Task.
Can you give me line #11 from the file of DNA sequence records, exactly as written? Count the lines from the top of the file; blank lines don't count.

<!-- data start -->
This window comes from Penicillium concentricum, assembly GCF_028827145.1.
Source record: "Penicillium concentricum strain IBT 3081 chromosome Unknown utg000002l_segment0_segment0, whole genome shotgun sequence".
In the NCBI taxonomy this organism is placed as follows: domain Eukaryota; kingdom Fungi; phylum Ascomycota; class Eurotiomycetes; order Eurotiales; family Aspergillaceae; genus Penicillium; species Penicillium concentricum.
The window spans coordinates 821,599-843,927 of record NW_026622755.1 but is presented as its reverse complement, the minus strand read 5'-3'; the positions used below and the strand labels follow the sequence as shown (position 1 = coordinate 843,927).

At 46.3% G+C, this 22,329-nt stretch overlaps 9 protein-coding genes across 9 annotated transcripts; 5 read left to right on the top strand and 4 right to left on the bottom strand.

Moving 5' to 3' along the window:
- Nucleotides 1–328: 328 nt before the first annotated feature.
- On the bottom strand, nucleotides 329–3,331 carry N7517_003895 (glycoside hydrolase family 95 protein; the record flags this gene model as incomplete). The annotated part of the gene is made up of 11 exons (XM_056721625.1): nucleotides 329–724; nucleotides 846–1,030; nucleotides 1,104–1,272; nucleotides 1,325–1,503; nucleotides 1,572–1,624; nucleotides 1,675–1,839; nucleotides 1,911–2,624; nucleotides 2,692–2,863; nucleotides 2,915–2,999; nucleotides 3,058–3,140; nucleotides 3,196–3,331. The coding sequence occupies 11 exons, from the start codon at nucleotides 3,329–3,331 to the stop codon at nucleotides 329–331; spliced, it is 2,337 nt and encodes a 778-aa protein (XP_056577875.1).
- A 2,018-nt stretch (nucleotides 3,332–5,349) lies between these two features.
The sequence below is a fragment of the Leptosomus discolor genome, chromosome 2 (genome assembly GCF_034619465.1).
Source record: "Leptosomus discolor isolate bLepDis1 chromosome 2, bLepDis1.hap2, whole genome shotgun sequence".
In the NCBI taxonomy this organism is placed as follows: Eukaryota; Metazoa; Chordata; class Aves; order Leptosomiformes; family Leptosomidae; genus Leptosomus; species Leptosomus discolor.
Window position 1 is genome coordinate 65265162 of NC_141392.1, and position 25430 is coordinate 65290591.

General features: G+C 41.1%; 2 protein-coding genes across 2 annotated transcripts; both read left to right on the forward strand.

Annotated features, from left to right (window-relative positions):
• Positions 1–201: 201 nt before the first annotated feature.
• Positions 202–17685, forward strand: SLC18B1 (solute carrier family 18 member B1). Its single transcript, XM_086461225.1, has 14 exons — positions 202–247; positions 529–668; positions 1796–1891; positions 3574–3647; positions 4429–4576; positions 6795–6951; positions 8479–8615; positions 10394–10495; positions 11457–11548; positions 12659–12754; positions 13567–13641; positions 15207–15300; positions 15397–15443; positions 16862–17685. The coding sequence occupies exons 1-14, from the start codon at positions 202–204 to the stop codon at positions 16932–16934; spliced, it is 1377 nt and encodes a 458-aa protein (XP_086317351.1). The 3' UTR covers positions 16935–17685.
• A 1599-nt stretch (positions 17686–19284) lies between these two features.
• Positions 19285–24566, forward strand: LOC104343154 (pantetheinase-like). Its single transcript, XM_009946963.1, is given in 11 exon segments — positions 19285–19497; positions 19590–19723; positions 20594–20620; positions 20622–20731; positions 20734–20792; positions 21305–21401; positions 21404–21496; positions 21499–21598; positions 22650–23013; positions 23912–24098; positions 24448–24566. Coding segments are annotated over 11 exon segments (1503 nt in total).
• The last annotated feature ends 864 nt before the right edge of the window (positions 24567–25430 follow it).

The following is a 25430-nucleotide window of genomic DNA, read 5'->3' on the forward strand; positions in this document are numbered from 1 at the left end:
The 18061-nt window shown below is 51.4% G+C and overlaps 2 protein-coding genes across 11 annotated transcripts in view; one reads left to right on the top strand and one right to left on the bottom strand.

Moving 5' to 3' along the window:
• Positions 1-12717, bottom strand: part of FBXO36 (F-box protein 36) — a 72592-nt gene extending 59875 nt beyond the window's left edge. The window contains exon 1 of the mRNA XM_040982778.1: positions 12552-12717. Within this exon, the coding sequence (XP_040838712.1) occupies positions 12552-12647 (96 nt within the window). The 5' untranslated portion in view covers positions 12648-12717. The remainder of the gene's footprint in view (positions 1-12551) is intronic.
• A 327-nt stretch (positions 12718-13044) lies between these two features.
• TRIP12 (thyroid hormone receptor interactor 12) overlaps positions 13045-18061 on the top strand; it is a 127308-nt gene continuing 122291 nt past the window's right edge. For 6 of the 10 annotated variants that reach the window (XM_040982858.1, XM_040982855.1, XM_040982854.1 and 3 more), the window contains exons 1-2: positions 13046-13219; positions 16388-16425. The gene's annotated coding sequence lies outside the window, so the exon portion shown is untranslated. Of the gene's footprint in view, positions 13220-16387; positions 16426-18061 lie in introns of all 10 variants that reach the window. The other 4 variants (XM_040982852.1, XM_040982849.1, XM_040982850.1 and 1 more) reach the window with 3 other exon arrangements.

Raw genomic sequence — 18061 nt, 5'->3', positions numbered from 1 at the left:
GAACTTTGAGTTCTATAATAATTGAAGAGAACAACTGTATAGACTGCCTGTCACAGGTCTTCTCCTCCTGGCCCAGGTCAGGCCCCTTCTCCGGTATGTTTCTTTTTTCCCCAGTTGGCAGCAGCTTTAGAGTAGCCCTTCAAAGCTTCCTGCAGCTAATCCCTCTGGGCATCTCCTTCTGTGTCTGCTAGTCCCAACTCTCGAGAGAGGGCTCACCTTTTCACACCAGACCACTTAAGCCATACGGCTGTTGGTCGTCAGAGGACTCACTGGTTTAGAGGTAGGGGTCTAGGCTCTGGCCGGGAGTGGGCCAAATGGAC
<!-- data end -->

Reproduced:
Source record: "Leptosomus discolor isolate bLepDis1 chromosome 2, bLepDis1.hap2, whole genome shotgun sequence".